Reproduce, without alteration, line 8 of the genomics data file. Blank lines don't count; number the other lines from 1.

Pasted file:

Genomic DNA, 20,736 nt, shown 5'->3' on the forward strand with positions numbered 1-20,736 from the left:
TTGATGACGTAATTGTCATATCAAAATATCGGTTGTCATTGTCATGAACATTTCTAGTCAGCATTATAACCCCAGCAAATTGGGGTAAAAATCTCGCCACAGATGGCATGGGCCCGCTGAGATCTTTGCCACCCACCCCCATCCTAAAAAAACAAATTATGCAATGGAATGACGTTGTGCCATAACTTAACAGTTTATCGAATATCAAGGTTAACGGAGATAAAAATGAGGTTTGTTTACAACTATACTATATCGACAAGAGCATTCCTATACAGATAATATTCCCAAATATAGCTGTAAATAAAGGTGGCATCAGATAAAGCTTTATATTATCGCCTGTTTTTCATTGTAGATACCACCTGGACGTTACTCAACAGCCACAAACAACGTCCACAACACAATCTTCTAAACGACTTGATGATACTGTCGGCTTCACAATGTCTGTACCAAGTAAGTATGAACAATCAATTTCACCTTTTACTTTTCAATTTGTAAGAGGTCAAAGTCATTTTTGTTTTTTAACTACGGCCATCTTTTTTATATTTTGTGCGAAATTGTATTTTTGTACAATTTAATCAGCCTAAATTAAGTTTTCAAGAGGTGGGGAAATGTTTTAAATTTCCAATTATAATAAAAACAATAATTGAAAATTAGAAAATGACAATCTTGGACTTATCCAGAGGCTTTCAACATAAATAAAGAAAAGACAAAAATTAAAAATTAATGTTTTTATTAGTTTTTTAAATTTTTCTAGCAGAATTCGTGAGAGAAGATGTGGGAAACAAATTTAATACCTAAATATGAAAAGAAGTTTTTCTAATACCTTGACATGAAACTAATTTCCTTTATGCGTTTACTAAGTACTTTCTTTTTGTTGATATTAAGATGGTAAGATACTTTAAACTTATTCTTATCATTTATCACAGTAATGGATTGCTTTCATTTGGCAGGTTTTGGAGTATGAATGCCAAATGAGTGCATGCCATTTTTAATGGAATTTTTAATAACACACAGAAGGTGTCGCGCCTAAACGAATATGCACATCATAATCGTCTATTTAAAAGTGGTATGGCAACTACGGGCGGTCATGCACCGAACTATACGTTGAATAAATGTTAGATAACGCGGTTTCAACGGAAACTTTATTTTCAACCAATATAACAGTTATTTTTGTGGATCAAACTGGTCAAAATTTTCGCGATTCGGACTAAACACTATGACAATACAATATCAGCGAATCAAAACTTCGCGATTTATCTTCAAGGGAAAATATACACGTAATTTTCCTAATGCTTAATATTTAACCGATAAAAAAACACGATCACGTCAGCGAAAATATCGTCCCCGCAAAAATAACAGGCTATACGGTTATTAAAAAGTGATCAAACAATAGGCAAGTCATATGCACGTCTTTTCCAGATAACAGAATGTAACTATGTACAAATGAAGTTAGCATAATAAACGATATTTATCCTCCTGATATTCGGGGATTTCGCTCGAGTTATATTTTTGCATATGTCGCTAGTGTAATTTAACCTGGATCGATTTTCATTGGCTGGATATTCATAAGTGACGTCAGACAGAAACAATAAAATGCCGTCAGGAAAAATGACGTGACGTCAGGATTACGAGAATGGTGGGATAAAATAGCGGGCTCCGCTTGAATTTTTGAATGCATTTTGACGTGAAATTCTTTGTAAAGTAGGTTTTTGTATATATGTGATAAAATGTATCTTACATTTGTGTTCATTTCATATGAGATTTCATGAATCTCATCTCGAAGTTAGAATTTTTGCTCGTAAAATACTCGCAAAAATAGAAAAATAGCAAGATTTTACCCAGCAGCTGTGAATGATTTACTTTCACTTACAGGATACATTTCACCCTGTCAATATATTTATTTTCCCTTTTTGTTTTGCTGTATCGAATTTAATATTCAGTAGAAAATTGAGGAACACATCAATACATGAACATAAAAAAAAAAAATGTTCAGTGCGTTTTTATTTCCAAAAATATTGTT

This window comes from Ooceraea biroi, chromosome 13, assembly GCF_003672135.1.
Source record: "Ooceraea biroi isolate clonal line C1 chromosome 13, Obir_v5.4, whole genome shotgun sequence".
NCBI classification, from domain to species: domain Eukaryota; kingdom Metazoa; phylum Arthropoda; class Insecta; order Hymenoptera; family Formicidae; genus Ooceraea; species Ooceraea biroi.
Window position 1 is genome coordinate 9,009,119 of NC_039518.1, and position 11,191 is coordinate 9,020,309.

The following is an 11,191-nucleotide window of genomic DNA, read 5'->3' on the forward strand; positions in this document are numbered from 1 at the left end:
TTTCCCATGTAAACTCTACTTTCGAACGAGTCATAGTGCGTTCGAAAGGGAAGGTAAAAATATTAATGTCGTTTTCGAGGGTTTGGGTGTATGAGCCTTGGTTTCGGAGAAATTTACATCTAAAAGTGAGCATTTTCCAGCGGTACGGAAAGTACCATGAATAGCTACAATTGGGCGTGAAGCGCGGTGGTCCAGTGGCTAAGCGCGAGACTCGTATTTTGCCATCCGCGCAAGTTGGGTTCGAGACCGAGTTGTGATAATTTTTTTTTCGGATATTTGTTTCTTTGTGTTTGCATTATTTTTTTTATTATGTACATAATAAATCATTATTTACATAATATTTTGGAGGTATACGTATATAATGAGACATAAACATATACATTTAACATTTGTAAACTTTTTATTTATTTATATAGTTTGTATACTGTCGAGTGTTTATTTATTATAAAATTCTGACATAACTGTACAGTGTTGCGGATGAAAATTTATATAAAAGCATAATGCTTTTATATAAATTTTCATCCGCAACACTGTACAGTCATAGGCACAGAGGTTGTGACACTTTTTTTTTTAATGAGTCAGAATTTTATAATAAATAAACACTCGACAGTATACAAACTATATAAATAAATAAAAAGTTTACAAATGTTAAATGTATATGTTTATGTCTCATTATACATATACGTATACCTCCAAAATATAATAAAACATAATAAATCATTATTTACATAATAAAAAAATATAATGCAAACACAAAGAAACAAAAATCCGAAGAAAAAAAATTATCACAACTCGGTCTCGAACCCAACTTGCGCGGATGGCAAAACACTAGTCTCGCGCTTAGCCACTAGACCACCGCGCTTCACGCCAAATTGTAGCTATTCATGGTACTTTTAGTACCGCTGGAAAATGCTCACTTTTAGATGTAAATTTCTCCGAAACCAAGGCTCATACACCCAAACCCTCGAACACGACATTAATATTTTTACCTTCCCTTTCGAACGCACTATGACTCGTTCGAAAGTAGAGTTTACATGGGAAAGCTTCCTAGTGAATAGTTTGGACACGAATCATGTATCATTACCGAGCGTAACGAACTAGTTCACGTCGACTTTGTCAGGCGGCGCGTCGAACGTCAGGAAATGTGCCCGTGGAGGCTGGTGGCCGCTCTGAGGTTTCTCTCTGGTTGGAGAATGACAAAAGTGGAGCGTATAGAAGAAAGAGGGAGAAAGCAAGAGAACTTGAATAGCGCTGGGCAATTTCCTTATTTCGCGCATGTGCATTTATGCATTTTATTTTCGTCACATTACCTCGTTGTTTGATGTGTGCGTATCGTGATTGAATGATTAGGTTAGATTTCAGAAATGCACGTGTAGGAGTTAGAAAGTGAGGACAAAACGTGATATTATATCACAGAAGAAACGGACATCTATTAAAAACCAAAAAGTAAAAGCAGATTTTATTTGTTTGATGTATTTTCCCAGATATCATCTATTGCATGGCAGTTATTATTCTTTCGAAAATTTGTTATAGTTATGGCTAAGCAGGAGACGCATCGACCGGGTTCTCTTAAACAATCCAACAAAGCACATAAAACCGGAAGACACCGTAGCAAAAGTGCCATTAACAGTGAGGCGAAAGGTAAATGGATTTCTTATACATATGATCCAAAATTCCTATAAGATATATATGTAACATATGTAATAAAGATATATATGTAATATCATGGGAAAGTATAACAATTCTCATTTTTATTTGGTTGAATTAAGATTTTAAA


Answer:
TTTCCCATGTAAACTCTACTTTCGAACGAGTCATAGTGCGTTCGAAAGGGAAGGTAAAAATATTAATGTCGTTTTCGAGGGTTTGGGTGTATGAGCCTTGGTTTCGGAGAAATTTACATCTAAAAGTGAGCATTTTCCAGCGGTACGGAAAGTACCATGAATAGCTACAATTGGGCGTGAAGCGCGGTGGTCCAGTGGCTAAGCGCGAGACTCGTATTTTGCCATCCGCGCAAGTTGGGTTCGAGACCGAGTTGTGATAATTTTTTTTTCGGATATTTGTTTCTTTGTGTTTGCATTATTTTTTTTATTATGTACATAATAAATCATTATTTACATAATATTTTGGAGGTATACGTATATAATGAGACATAAACATATACATTTAACATTTGTAAACTTTTTATTTATTTATATAGTTTGTATACTGTCGAGTGTTTATTTATTATAAAATTCTGACATAACTGTACAGTGTTGCGGATGAAAATTTATATAAAAGCATAATGCTTTTATATAAATTTTCATCCGCAACACTGTACAGTCATAGGCACAGAGGTTGTGACACTTTTTTTTTTAATGAGTCAGAATTTTATAATAAATAAACACTCGACAGTATACAAACTATATAAATAAATAAAAAGTTTACAAATGTTAAATGTATATGTTTATGTCTCATTATACATATACGTATACCTCCAAAATATAATAAAACATAATAAATCATTATTTACATAATAAAAAAATATAATGCAAACACAAAGAAACAAAAATCCGAAGAAAAAAAATTATCACAACTCGGTCTCGAACCCAACTTGCGCGGATGGCAAAACACTAGTCTCGCGCTTAGCCACTAGACCACCGCGCTTCACGCCAAATTGTAGCTATTCATGGTACTTTTAGTACCGCTGGAAAATGCTCACTTTTAGATGTAAATTTCTCCGAAACCAAGGCTCATACACCCAAACCCTCGAACACGACATTAATATTTTTACCTTCCCTTTCGAACGCACTATGACTCGTTCGAAAGTAGAGTTTACATGGGAAAGCTTCCTAGTGAATAGTTTGGACACGAATCATGTATCATTACCGAGCGTAACGAACTAGTTCACGTCGACTTTGTCAGGCGGCGCGTCGAACGTCAGGAAATGTGCCCGTGGAGGCTGGTGGCCGCTCTGAGGTTTCTCTCTGGTTGGAGAATGACAAAAGTGGAGCGTATAGAAGAAAGAGGGAGAAAGCAAGAGAACTTGAATAGCGCTGGGCAATTTCCTTATTTCGCGCATGTGCATTTATGCATTTTATTTTCGTCACATTACCTCGTTGTTTGATGTGTGCGTATCGTGATTGAATGATTAGGTTAGATTTCAGAAATGCACGTGTAGGAGTTAGAAAGTGAGGACAAAACGTGATATTATATCACAGAAGAAACGGACATCTATTAAAAACCAAAAAGTAAAAGCAGATTTTATTTGTTTGATGTATTTTCCCAGATATCATCTATTGCATGGCAGTTATTATTCTTTCGAAAATTTGTTATAGTTATGGCTAAGCAGGAGACGCATCGACCGGGTTCTCTTAAACAATCCAACAAAGCACATAAAACCGGAAGACACCGTAGCAAAAGTGCCATTAACAGTGAGGCGAAAGGTAAATGGATTTCTTATACATATGATCCAAAATTCCTATAAGATATATATGTAACATATGTAATAAAGATATATATGTAATATCATGGGAAAGTATAACAATTCTCATTTTTATTTGGTTGAATTAAGATTTTAAA